Will the Secretary of State make a particular effort to get from the CVCP the numbers of students admitted in 1980–81—which I am sure they will be willing to provide—so that we can see the real baseline for the severe cuts that he has imposed on the universities? If those figures show that the real cuts include, for example, a 44 per cent. reduction at Salford and such a figure at other universities, will he reconsider his decision earlier this afternoon and give them a supplementary grant?
Is my right hon. and learned Friend aware that rationalisation of university courses is long overdue and will be accepted by most fair-minded and sensible people?
I entirely agree with what my hon. Friend says. We spend £1,300 million a year in current expenditure on the universities. The purpose is to get a reduction of up to 13 per cent. to 15 per cent. in expenditure, which will make a difference of only 3 per cent. to 5 per cent. in total student numbers.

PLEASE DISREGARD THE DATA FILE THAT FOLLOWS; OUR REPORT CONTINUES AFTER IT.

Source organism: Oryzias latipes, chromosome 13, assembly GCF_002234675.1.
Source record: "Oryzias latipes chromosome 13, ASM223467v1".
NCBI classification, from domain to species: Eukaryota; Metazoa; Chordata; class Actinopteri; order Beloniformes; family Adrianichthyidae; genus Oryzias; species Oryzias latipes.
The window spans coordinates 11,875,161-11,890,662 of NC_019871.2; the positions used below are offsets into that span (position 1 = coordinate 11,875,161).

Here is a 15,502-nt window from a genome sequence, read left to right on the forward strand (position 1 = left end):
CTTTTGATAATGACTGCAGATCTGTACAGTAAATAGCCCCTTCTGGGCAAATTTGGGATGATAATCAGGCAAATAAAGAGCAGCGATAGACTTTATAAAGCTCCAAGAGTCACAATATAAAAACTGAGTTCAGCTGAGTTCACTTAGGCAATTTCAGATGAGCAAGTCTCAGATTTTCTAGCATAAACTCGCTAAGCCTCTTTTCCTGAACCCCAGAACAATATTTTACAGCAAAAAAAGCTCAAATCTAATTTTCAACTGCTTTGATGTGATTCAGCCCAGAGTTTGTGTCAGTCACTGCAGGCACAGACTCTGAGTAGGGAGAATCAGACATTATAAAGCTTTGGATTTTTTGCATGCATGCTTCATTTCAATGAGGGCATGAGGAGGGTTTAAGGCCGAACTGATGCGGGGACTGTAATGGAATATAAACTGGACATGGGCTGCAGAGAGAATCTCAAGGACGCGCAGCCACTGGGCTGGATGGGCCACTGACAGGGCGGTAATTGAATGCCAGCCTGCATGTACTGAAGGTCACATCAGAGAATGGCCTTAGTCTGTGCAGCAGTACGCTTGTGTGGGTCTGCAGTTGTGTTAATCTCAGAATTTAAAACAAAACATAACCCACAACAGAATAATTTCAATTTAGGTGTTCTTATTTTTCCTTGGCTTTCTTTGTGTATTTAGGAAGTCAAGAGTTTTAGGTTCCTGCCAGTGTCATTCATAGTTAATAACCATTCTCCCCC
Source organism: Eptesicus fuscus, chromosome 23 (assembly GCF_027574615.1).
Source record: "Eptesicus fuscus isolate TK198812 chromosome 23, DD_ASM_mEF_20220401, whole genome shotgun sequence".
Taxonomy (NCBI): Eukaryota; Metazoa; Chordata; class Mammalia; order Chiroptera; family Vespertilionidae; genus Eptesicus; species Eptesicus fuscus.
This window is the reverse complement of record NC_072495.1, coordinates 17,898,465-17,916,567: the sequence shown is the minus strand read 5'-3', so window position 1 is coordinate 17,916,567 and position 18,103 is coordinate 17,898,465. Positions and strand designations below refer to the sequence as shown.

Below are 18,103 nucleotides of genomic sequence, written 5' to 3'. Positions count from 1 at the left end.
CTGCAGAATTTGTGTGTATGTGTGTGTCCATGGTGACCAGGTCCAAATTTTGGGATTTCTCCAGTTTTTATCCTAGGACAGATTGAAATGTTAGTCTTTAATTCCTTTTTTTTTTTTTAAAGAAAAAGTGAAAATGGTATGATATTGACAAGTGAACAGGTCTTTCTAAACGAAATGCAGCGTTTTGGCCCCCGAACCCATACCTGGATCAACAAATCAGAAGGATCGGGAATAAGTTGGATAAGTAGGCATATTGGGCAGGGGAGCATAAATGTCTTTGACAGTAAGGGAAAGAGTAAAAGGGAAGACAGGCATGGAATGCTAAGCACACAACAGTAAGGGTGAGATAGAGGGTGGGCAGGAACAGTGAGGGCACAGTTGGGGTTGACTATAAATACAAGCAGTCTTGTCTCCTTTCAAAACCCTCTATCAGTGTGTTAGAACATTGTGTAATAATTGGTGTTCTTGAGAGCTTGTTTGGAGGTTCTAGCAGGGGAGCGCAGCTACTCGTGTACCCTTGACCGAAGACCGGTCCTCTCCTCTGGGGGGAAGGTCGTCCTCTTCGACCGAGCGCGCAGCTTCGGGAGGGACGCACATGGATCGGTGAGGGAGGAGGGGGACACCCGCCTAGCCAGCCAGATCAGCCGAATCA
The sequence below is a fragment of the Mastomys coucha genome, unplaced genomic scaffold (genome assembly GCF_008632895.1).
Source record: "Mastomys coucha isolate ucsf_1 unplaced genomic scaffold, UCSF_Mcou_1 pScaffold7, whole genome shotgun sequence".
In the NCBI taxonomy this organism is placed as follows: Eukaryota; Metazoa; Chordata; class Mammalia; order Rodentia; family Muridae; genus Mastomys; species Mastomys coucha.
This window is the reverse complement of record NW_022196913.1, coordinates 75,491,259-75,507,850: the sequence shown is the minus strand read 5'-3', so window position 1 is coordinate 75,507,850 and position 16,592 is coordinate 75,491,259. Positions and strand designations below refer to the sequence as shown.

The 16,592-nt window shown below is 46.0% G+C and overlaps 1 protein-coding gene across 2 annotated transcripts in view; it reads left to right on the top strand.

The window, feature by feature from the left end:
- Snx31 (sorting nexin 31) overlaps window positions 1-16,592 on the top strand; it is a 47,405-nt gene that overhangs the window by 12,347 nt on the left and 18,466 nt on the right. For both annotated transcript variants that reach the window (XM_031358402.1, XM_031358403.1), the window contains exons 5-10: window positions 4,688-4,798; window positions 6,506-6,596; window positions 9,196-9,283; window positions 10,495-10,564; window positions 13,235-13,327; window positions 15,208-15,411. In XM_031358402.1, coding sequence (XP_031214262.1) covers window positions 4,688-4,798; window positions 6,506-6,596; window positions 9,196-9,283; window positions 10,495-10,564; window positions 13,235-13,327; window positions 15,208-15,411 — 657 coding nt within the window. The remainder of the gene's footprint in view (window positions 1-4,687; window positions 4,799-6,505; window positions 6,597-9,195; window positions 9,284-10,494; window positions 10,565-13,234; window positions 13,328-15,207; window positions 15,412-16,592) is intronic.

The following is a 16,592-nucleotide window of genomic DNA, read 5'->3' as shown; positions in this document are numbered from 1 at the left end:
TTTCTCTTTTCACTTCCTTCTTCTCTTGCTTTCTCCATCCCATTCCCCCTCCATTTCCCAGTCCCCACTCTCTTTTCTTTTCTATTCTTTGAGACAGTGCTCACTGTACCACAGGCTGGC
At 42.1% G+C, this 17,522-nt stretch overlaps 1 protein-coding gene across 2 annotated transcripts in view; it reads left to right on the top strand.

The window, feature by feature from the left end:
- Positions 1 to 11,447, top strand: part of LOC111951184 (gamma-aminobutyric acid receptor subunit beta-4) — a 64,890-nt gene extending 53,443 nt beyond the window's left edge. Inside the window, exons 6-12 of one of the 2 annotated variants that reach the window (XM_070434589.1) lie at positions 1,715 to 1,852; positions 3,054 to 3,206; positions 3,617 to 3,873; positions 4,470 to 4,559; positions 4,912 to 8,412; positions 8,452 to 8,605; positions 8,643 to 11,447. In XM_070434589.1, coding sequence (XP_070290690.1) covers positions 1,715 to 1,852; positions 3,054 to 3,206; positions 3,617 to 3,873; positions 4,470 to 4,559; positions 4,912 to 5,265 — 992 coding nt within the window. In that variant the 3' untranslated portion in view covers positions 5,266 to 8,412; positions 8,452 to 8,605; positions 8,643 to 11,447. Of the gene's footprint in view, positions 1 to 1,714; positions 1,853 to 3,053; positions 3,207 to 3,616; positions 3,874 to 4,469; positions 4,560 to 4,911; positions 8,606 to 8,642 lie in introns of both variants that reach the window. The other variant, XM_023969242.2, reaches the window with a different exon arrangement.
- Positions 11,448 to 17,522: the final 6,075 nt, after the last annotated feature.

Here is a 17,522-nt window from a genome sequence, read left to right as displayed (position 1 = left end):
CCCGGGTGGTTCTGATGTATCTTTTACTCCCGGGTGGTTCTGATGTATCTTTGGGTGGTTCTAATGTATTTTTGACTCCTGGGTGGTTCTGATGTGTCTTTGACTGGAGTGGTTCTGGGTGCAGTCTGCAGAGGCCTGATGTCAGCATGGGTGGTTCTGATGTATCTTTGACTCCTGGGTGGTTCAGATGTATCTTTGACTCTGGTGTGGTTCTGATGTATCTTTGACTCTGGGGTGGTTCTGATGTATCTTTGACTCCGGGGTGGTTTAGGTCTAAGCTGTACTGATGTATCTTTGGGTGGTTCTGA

Will the Secretary of State consider seriously the proposal of the vice-chancellor of Aston that a supplementary grant should be given to the UGC and that an inquiry into educational priorities should be instigated so that universities such as Salford and Aston do not serve their sentences in advance of a trial?
I must make it clear to the hon. Gentleman that there can be no possibility of my giving a supplementary grant to the University Grants Committee. [HON. MEMBERS: Why not?] I am saying that there is no possibility. I know that the chairman of the University Grants Committee has offered to see the vice-chancellors of the various universities which are particularly affected.